The state’s highest court has granted transfer to three cases, including one in which they vacated the Indiana Court of Appeals decision and sent it back to the appellate court.
The justices remanded Marvin L. Ervin v. State of Indiana, No. 49S02-1102-CR-88, to the Court of Appeals on July 7. In a not-for-publication decision, the COA affirmed Marvin Ervin’s conviction of Class D felony theft and adjudication as a habitual offender. Ervin argued on appeal that the trial court abused its discretion by admitting pawn shop documents under the business record exception to the hearsay rules and refusing to instruct the jury on the offense of conversion, as a lesser included offense of theft.
The Indiana Supreme Court also took United Parcel Service v. Indiana Dept. of Revenue, No. 49S10-1107-TA-417; and K.D., et al., alleged to be CHINS; S.S. v. Indiana Dept. of Child Services, No. 49S02-1107-JC-416. In United Parcel Service, the Indiana Tax Court in a NFP opinion granted UPS’ motion for summary judgment and denied the Indiana Department of Revenue’s motion for summary judgment. The Tax Court reversed the department’s denial of UPS’ claim for refund of corporate income tax for 2000 and its assessment of additional corporate tax income against UPS for 2001.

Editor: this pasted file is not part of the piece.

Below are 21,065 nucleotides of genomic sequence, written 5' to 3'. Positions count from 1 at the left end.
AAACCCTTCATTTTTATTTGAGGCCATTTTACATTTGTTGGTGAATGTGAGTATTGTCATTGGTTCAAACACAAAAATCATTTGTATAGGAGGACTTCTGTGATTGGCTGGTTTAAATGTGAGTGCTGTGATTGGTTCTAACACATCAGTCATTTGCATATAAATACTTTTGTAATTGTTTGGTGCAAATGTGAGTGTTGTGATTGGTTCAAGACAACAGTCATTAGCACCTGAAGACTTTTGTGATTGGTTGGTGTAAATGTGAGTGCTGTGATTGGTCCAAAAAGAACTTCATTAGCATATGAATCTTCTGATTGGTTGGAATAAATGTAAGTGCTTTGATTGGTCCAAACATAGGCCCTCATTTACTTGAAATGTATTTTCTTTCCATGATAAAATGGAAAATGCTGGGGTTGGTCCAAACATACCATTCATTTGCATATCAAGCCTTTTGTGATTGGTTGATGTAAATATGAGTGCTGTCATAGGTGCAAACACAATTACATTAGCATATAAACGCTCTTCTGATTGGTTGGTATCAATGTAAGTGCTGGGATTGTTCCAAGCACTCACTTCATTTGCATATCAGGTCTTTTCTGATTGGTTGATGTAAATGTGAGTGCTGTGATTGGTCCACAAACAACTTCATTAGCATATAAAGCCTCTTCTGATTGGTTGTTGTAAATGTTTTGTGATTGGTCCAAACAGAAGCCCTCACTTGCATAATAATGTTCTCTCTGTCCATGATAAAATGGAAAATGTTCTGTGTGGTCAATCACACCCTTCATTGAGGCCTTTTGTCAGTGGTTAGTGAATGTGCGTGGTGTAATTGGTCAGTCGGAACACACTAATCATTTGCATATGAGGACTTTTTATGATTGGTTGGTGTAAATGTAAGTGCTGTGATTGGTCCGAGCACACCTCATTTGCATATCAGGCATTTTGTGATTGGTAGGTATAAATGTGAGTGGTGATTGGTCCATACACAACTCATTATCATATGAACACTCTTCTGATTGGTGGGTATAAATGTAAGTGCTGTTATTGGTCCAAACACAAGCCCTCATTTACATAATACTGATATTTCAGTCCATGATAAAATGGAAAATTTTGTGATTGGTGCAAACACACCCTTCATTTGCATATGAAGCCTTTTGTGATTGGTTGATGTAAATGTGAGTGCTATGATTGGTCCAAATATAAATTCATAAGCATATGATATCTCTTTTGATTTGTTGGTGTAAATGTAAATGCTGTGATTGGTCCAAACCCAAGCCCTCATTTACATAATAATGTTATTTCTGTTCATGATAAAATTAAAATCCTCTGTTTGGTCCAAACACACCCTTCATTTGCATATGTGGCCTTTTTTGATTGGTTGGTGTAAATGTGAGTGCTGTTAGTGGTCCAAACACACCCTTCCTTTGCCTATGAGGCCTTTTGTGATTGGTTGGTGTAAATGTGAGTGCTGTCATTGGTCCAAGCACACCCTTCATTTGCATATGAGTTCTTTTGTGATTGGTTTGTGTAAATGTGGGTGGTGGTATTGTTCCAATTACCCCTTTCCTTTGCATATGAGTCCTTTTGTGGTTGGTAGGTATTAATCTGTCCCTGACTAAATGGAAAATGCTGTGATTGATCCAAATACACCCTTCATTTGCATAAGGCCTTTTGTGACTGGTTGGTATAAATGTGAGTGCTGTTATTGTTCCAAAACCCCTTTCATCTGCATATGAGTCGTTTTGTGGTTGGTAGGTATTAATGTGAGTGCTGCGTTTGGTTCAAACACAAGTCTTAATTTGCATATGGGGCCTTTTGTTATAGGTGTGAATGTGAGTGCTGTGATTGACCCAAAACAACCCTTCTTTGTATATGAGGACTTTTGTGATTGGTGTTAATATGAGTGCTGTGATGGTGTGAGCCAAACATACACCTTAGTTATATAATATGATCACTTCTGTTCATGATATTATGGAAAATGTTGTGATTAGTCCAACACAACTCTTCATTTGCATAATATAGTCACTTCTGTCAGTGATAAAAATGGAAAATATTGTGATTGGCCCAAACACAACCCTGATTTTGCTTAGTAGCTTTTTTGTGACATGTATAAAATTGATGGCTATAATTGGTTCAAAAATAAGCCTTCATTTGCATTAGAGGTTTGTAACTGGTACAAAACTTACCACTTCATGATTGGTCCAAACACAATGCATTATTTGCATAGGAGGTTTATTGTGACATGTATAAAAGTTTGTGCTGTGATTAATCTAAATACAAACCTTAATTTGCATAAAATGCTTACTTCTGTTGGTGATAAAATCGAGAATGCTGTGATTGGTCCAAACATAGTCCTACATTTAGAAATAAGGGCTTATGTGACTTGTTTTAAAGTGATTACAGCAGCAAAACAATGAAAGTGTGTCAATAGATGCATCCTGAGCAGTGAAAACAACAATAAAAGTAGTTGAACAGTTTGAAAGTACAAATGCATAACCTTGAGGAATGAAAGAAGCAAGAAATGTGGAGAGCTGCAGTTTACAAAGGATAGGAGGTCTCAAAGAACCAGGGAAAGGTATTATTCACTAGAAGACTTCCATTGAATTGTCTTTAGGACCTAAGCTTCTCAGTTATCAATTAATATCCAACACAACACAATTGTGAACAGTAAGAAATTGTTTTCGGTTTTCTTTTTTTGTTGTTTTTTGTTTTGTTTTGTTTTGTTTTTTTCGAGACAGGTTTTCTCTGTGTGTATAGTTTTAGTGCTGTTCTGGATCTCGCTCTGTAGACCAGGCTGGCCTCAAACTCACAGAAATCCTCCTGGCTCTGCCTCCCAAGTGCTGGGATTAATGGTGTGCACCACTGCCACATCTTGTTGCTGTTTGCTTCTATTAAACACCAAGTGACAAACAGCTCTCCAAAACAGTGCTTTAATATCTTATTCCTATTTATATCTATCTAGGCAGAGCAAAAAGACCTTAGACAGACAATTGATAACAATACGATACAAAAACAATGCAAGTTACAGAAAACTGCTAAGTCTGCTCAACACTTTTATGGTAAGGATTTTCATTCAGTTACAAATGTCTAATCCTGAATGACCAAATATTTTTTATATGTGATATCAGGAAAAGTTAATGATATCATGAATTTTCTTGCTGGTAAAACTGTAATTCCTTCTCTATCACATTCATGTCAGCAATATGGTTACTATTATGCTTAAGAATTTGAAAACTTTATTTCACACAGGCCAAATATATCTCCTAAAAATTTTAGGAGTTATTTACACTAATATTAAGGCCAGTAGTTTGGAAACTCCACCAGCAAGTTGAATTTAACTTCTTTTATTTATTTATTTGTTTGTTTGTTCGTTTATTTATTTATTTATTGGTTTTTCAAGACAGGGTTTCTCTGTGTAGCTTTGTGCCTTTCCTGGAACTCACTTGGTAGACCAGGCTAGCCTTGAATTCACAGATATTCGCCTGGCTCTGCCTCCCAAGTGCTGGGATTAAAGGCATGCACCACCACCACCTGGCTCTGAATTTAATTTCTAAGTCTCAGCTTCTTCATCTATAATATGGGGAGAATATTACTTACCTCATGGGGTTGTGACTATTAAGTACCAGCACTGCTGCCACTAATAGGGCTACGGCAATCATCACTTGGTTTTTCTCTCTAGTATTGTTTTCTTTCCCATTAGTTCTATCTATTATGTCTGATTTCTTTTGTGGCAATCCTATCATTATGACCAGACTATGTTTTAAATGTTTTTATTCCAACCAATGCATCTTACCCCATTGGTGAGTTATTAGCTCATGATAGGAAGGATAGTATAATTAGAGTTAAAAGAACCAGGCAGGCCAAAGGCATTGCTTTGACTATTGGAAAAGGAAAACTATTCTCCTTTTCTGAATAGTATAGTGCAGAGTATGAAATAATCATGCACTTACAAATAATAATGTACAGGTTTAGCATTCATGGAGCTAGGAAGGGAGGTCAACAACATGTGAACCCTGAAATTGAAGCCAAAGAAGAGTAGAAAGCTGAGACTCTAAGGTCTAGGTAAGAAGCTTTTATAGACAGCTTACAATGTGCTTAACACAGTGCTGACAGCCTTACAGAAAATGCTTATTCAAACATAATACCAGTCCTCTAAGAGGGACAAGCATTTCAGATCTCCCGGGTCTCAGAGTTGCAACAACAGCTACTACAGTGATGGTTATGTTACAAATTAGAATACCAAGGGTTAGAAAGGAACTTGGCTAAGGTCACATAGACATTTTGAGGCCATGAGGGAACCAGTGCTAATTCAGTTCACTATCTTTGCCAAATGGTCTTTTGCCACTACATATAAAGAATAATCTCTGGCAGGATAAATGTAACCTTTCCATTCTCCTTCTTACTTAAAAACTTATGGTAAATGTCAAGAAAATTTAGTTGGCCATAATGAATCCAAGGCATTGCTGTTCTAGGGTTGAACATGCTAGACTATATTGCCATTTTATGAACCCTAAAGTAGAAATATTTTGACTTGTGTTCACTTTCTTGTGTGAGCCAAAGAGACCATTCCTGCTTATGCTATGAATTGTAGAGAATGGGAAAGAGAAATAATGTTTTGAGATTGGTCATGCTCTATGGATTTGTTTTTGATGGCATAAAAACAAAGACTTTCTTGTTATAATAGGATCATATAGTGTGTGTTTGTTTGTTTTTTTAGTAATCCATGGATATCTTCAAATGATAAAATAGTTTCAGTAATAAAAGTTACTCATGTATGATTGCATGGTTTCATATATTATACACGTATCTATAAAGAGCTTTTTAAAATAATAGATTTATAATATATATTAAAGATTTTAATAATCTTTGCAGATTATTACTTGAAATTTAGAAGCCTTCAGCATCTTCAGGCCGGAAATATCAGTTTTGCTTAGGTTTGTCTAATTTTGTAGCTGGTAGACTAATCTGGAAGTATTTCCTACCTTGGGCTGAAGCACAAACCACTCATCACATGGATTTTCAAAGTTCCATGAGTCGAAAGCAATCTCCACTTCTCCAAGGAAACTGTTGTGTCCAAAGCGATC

In K.D., a divided Court of Appeals reversed the juvenile court’s adjudication of two children as children in need of services following their mother’s admission to allegations filed by the Department of Child Services, but the stepfather denied the allegations. The stepfather asked for a fact-finding hearing but was denied by the juvenile court.
At issue in the case is what procedure a juvenile court should follow when one parent or guardian admits to the CHINS allegations but another denies the allegations and asks for a fact-finding hearing. The majority decided there was no reason why the admission of one parent should abridge the statutory procedural due process rights of another, and it remanded the case.
Judge Melissa May dissented, believing the stepfather wasn’t denied due process in the case. While the stepfather should have had a fact-finding hearing as provided by statute, that error wasn’t reversible under the facts of this case, she wrote.
The justices also denied 27 cases for the week ending July 8.